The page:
Food Safety Tech (FST): What’s so important about IS0 17025 accreditation?
Shaw: The ISO 17025 standard is a gold standard for lab quality. The standard is system based, and not prescriptive, so there can be a lot of differences in how it’s implemented. ISO requires you to have a procedure to do something, it doesn’t tell you what that procedure is. For instance, the standard requires you to have a procedure for customer complaints, however the lab can either have a very basic system of recording and investigating these complaints, or it could process that complaint and get to the root cause, and correct the nonconformance, so that the problem wouldn’t be repeated. Similarly when it comes to personnel requirements, the standard can be interpreted as having competent people on staff, or having elaborate six-week long training programs and documenting this.
FST: How does laboratory design impact microbiology operations?
Shaw: Lab design is very important from both an operation and quality point of view. It’s important to keep in mind that you are dealing with potentially dangerous pathogens and contaminants, and after you have prepped and enriched the sample, and it’s positive for a pathogen, you have a huge number of microorganisms in that sample. You have to make sure that this is not moved back into the lab. Thus lab design has to ensure single directional flow of sample from one side of the lab to the other side, with both sample and personnel moving along the clean to dirty direction. Once samples come in, are prepped, enriched, incubated, and then tested, positive samples then are a threat to the lab, and the environment, in case there’s a spill or a bad technique in place.
From an efficiency point of view, LEAN is a big concept now. So lab design, if done well, can help realize efficiencies in consumables, personnel, minimizing foot traffic etc. If everything is set up correctly – in terms of reagents, equipment, testing kits etc – then you can reduce time and effort spent in gathering samples, and moving around the lab. At Eurofins, we take this very seriously. We have a team that’s dedicated to lab design process and engineering around our workflow, and believe investing resources in the necessary software system LIMS to drive up efficiencies.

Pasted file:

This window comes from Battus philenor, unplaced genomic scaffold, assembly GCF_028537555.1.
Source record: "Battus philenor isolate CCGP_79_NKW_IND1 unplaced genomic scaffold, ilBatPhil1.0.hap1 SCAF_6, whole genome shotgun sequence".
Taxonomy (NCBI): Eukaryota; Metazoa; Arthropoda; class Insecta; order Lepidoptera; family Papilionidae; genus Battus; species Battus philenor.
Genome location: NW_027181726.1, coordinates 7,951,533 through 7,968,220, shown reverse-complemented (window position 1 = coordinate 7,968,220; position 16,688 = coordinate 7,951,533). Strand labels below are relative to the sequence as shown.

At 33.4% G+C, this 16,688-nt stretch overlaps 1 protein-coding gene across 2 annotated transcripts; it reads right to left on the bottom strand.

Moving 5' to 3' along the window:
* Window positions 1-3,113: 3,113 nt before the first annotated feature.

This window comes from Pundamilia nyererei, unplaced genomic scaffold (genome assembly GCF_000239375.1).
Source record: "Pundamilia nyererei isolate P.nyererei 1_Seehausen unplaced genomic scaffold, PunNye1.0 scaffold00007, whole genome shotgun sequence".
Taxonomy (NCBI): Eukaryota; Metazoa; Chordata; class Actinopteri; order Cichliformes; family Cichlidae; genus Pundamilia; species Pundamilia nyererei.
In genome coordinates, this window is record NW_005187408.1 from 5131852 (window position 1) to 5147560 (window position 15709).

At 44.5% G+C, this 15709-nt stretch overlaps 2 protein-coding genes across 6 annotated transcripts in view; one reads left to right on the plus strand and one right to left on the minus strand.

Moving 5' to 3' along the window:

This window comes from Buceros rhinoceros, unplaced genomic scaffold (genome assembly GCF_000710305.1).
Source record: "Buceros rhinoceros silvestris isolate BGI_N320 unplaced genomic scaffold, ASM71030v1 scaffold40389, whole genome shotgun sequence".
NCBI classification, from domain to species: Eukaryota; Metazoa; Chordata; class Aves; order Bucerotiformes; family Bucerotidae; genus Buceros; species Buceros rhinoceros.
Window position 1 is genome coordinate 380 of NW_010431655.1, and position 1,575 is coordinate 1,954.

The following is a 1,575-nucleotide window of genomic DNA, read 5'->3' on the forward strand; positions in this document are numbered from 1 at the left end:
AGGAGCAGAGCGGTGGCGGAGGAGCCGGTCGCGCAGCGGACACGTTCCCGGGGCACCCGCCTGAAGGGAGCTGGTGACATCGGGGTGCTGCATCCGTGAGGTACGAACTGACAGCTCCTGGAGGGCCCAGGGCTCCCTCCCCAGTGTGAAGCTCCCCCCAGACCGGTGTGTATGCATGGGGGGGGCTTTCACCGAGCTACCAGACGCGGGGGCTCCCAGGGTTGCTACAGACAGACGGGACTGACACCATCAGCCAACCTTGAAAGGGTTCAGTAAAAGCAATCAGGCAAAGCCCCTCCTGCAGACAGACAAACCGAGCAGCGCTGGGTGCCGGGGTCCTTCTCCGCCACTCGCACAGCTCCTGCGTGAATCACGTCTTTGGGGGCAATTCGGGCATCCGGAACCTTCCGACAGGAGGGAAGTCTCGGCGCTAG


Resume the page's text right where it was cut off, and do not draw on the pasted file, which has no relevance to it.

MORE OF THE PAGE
FST: How should high risk samples be treated? Should customers notify the lab of hot samples?
Shaw: There are two schools of thought about this. The first one is we want to treat all samples the same, so that we don’t bias the technician. We barcode all samples in the same way, test them in the same way.
On the other hand, we don’t want to open the lab to unnecessary risk, and contaminate the lab. So we handle high-risk samples differently, by taking extra precautions. Sometimes, a customer can bring in a sample and say it has Salmonella, and needs to be tested. We will still run the sample through the same procedure, but will separate it from the other batches. We also have to take care to schedule testing of these positive samples carefully such as moving it towards the end of a shift or break.
FST: With changing rules for food safety testing, what’s changing with regards to documentation?
Shaw: It’s important, as always, to record anything that can affect the result of a test. Also clear time stamps must be documentation. When things happened, who did the preparation of the sample, who analyzed the sample? Consumption of media, test kits, chemicals and agents, or anything that was used in the analys, all must be clearly recorded. In some labs, all of the documentation is still in paper, and hence is a very manual process, while other labs are highly digitized and have the ability to track a lot of this information electronically.
FST: What are some practical challenges that food safety testing lab typically encounter?
Shaw: Labs typically face challenges with result validation, typos in documenting test results, and customer requests around retest situations. When it comes to reporting, it’s important to have a number of eyes looking at your data, to make sure that it makes complete sense. For instance, if you are testing a product for coliform bacteria, and specifically for E.coli, then the latter number cannot be higher than the total coliform number. If there is, it means there’s an issue with the analysis.
Typos with lab results, sample number etc. are other issues that every lab suffers on a day to day basis. Fundamentally, humans make errors, but as technology evolves, and systems learn to interface better with each other, such errors can be minimized.
Another challenge relates to situations when we have released the CoA and then the customer calls us to modify the lot numbers. This is a gray area, and potentially could become problematic. In such situations, when the customer requires something to changed, it’s prudent to have some kind of documentation about this, clearly specifying that it was a customer-initiated request. Of course, such situations also have an ethical component to it, so they need to be handled carefully.
Accommodating requests for retesting samples can also be a challenge. For instance, you test a sample on Day 1, and are also to test again on Day 3, you could get different results. Getting similar results with microorganisms, even when the samples are homogenized etc., is challenging and not realistic if you consider that the microorganism could increase or decrease in those few days.
Overall, Shaw encourages food companies to take a careful look at their food safety testing needs and the lab’s abilities. “Don’t just accept an ISO certificate. Ask to look at the labs, their processes etc. Good labs will encourage that, while the not so robust ones, may not accept that request, even though they have an ISO certificate, and that, in my mind, should raise a red flag,” explains Shaw.